Posts Tagged ‘Section 59’
The latest six month review of the repeal of Section 59 of the Crimes Act (commonly referred to as the “anti-smacking law”) has shown the amount of police intervention to claims of a ‘smack’ has remained minimal. However, lobby group Family First claim that the law is a “spectacular failure”.
The repeal of Section 59 was enacted in June 2007, and since then the Police have monitored any signs and effects this has had on the public of New Zealand.
The third review covers the time from 5 April 2008 to 3 October 2008 which showed 258 call outs for Police on “child assault” claims. Nine were smacks and 49 were classed as “minor acts of physical discipline”. The New Zealand Police said in a press release, “One smacking event was prosecuted, but subsequently withdrawn when the primary witness declined to give evidence. There were 4 prosecutions of ‘minor acts of physical discipline’, 3 resulting in convictions with one still to be resolved through the court.”
National Director of Family First NZ Bob McCoskrie said, “Most concerning is that parents have been prosecuted or referred to CYF for minor smacking. Our fears of prosecutions have been confirmed.”
“Research conducted by the Children’s Issue Centre and the Office of the Children’s Commissioner shows that more parents understand that hitting children is not effective and are moving towards positive discipline methods,” the Chief Executive of Barnardos New Zealand Murray Edridge said.
“They understand the law and support it.”
The latest review confirms that the numbers are decreasing. In the September 2007 to April 2008 review there were 288 child assault events, of which 13 were smacking and 69 was minor physical discipline.
Mr McCoskrie said, “Sadly, the rate of ‘child assault’ prosecutions is decreasing and actual child abusers are not being caught and the ‘roll of horror’ of child abuse deaths continues…” He cites cases such as when three year old Nia Glassie, 16 month old Sachin Dhani, and more died due to abuse.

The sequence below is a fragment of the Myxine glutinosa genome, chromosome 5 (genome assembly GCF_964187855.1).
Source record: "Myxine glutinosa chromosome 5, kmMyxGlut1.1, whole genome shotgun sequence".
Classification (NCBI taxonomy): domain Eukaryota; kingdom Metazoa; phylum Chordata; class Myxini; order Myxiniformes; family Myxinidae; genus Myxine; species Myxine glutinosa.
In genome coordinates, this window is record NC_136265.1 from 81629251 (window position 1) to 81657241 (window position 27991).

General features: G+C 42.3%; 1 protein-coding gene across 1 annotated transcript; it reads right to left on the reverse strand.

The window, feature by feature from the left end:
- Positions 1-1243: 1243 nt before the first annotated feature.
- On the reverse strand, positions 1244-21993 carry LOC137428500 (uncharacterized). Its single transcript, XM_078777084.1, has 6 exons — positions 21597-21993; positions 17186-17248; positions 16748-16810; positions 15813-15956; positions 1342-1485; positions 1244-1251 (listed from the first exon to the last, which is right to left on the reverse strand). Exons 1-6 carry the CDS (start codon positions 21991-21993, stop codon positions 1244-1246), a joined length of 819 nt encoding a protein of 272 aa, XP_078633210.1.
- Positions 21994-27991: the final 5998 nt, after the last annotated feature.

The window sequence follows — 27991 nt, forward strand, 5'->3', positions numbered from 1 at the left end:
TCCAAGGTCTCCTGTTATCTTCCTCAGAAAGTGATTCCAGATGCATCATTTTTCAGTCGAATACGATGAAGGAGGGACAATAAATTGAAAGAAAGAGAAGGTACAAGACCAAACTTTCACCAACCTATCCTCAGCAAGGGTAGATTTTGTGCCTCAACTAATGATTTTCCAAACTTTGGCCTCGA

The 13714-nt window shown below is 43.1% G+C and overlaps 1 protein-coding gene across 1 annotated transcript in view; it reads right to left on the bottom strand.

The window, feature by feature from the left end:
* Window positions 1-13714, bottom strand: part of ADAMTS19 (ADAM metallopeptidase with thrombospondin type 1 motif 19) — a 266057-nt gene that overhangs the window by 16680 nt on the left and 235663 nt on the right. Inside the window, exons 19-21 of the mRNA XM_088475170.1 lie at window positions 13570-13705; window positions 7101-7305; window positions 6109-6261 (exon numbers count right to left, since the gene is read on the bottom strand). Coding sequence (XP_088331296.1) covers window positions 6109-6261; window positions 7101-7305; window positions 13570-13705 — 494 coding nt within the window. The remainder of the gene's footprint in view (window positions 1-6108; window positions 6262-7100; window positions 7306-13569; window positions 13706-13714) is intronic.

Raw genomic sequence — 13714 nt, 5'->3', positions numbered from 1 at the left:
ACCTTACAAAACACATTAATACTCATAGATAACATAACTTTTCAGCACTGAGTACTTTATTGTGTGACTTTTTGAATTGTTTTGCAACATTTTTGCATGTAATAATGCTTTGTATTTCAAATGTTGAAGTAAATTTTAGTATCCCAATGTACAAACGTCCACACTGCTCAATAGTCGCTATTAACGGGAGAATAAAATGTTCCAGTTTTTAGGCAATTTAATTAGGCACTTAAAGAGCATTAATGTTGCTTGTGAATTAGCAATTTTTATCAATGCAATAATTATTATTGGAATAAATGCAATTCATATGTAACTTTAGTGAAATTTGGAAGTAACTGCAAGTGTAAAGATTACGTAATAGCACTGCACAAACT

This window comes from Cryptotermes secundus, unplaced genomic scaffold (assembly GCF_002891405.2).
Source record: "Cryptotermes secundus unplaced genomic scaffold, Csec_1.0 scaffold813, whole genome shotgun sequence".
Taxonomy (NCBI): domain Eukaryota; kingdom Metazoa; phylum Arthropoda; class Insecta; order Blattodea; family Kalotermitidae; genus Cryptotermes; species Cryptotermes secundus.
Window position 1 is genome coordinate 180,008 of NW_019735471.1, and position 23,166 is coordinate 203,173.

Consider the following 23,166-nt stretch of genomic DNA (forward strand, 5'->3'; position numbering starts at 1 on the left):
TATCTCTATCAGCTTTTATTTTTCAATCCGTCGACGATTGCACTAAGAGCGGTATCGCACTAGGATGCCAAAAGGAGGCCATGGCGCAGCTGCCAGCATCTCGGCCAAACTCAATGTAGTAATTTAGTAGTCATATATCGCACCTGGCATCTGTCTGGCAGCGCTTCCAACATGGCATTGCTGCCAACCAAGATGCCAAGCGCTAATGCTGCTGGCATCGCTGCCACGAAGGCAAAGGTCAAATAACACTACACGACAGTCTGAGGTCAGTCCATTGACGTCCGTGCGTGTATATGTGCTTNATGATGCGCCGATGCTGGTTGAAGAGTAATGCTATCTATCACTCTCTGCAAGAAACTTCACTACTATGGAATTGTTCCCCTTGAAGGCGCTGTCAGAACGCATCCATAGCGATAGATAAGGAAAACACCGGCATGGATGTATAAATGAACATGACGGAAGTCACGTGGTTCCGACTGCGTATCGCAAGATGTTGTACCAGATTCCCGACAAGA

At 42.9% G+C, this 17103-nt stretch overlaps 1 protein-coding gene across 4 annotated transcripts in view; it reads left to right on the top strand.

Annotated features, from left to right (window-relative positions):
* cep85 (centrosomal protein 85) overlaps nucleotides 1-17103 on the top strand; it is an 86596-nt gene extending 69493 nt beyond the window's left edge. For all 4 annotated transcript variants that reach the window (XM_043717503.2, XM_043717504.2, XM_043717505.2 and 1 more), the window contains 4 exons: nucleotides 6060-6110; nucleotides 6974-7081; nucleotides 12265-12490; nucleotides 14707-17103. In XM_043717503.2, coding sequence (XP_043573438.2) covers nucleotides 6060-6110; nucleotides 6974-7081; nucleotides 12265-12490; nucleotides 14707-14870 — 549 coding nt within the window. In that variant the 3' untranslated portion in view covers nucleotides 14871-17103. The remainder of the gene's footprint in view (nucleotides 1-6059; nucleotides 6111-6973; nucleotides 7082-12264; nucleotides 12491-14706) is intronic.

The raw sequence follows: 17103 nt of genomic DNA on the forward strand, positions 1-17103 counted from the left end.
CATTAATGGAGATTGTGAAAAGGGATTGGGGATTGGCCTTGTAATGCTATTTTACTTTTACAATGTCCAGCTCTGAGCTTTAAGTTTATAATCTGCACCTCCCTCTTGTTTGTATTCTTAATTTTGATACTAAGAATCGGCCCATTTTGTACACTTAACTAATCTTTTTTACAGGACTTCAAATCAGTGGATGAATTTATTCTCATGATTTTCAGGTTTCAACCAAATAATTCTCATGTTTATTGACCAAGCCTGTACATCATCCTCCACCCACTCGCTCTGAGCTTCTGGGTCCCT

However, Mr Edridge said, “The law is working well. There is no significant increase in the numbers of parents being prosecuted, which clearly shows that the Police are exercising discretion and only prosecuting serious incidents under the law.”
“Activity remains ‘business as usual’ for Police and confirms Officers are continuing to use a common sense approach to child assault events,” Deputy Police Commissioner Rob Pope said.
One more review remains to be conducted by the Police.
The repeal of Section 59 from the Crimes Act in New Zealand has only 20% of New Zealanders opposing it. The often dubbed “anti-smacking law” removed the right for adults to use “reasonable force” to discipline their children.
43% of those surveyed by UMR on behalf of the Office of the Children’s Commissioner responded positively to the anti-smacking law, 28% opposed; the rest were neutral. However, when asked the question, “Should children be entitled to the same protection from assault as adults?”, 80% said that they should. Lobby group Family First NZ is dismayed at this figure. National Director Bob McCoskrie said, “This figure should be 100%. But the Children’s Commissioner has simply caused confusion by misrepresenting the effect of the law and the difference between assault and a light smack.”
Crimes (Substituted Section 59) Amendment Act 2007 is fairly well known by the public, but specifics weren’t as well publicised. Perhaps this is why there has been a citizens’ initiated referenda (well over 200,000 eligible voters signed a petition supporting smacking). Children’s Commissioner Dr Cindy Kiro said, “Many parents are ready to move on and find positive ways of parenting that involve discipline without violence, so there needs to be support for that with information and education.”
In 1993 a survey was conducted around the theme, “is it alright to use physical punishment with children” which resulted in 87% agreeing. This year, it is at a recorded 58%.
The referendum open to all eligible New Zealand voters will be held in August next year via postal vote.